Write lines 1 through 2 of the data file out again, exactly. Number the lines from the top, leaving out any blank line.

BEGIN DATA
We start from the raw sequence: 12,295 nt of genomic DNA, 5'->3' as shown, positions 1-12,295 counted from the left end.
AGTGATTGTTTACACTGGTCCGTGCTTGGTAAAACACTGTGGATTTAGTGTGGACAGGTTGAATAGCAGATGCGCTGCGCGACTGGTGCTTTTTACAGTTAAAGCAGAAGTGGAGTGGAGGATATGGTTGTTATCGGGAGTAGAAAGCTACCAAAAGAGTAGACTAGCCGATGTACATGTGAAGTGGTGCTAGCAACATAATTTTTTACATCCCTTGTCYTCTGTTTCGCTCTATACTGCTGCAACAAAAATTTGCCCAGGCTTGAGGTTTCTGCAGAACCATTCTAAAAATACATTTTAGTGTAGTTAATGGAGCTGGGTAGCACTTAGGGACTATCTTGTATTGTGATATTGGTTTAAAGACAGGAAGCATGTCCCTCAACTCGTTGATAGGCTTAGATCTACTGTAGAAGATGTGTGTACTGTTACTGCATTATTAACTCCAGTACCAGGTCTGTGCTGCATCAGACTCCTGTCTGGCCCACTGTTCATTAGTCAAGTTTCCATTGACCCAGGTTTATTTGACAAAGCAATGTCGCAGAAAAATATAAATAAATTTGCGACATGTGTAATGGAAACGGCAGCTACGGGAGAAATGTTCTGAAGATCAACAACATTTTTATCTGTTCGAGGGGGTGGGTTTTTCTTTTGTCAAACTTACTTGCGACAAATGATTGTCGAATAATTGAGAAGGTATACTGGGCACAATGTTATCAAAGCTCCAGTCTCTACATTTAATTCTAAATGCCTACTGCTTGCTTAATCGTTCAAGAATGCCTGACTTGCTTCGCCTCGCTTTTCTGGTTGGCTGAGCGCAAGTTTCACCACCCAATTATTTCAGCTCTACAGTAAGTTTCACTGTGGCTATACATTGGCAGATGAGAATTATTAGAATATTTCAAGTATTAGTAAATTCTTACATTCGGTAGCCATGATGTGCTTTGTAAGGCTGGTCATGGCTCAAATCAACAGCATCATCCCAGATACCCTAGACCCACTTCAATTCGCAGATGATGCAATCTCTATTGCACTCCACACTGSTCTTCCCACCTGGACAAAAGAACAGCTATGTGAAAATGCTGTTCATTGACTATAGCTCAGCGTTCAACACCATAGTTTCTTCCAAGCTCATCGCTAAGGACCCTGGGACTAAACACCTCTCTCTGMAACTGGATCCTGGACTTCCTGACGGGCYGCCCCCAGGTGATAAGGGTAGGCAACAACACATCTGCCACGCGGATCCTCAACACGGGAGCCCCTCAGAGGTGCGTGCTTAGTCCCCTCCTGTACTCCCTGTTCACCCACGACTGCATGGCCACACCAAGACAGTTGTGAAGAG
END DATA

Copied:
We start from the raw sequence: 12,295 nt of genomic DNA, 5'->3' as shown, positions 1-12,295 counted from the left end.
AGTGATTGTTTACACTGGTCCGTGCTTGGTAAAACACTGTGGATTTAGTGTGGACAGGTTGAATAGCAGATGCGCTGCGCGACTGGTGCTTTTTACAGTTAAAGCAGAAGTGGAGTGGAGGATATGGTTGTTATCGGGAGTAGAAAGCTACCAAAAGAGTAGACTAGCCGATGTACATGTGAAGTGGTGCTAGCAACATAATTTTTTACATCCCTTGTCYTCTGTTTCGCTCTATACTGCTGCAACAAAAATTTGCCCAGGCTTGAGGTTTCTGCAGAACCATTCTAAAAATACATTTTAGTGTAGTTAATGGAGCTGGGTAGCACTTAGGGACTATCTTGTATTGTGATATTGGTTTAAAGACAGGAAGCATGTCCCTCAACTCGTTGATAGGCTTAGATCTACTGTAGAAGATGTGTGTACTGTTACTGCATTATTAACTCCAGTACCAGGTCTGTGCTGCATCAGACTCCTGTCTGGCCCACTGTTCATTAGTCAAGTTTCCATTGACCCAGGTTTATTTGACAAAGCAATGTCGCAGAAAAATATAAATAAATTTGCGACATGTGTAATGGAAACGGCAGCTACGGGAGAAATGTTCTGAAGATCAACAACATTTTTATCTGTTCGAGGGGGTGGGTTTTTCTTTTGTCAAACTTACTTGCGACAAATGATTGTCGAATAATTGAGAAGGTATACTGGGCACAATGTTATCAAAGCTCCAGTCTCTACATTTAATTCTAAATGCCTACTGCTTGCTTAATCGTTCAAGAATGCCTGACTTGCTTCGCCTCGCTTTTCTGGTTGGCTGAGCGCAAGTTTCACCACCCAATTATTTCAGCTCTACAGTAAGTTTCACTGTGGCTATACATTGGCAGATGAGAATTATTAGAATATTTCAAGTATTAGTAAATTCTTACATTCGGTAGCCATGATGTGCTTTGTAAGGCTGGTCATGGCTCAAATCAACAGCATCATCCCAGATACCCTAGACCCACTTCAATTCGCAGATGATGCAATCTCTATTGCACTCCACACTGSTCTTCCCACCTGGACAAAAGAACAGCTATGTGAAAATGCTGTTCATTGACTATAGCTCAGCGTTCAACACCATAGTTTCTTCCAAGCTCATCGCTAAGGACCCTGGGACTAAACACCTCTCTCTGMAACTGGATCCTGGACTTCCTGACGGGCYGCCCCCAGGTGATAAGGGTAGGCAACAACACATCTGCCACGCGGATCCTCAACACGGGAGCCCCTCAGAGGTGCGTGCTTAGTCCCCTCCTGTACTCCCTGTTCACCCACGACTGCATGGCCACACCAAGACAGTTGTGAAGAG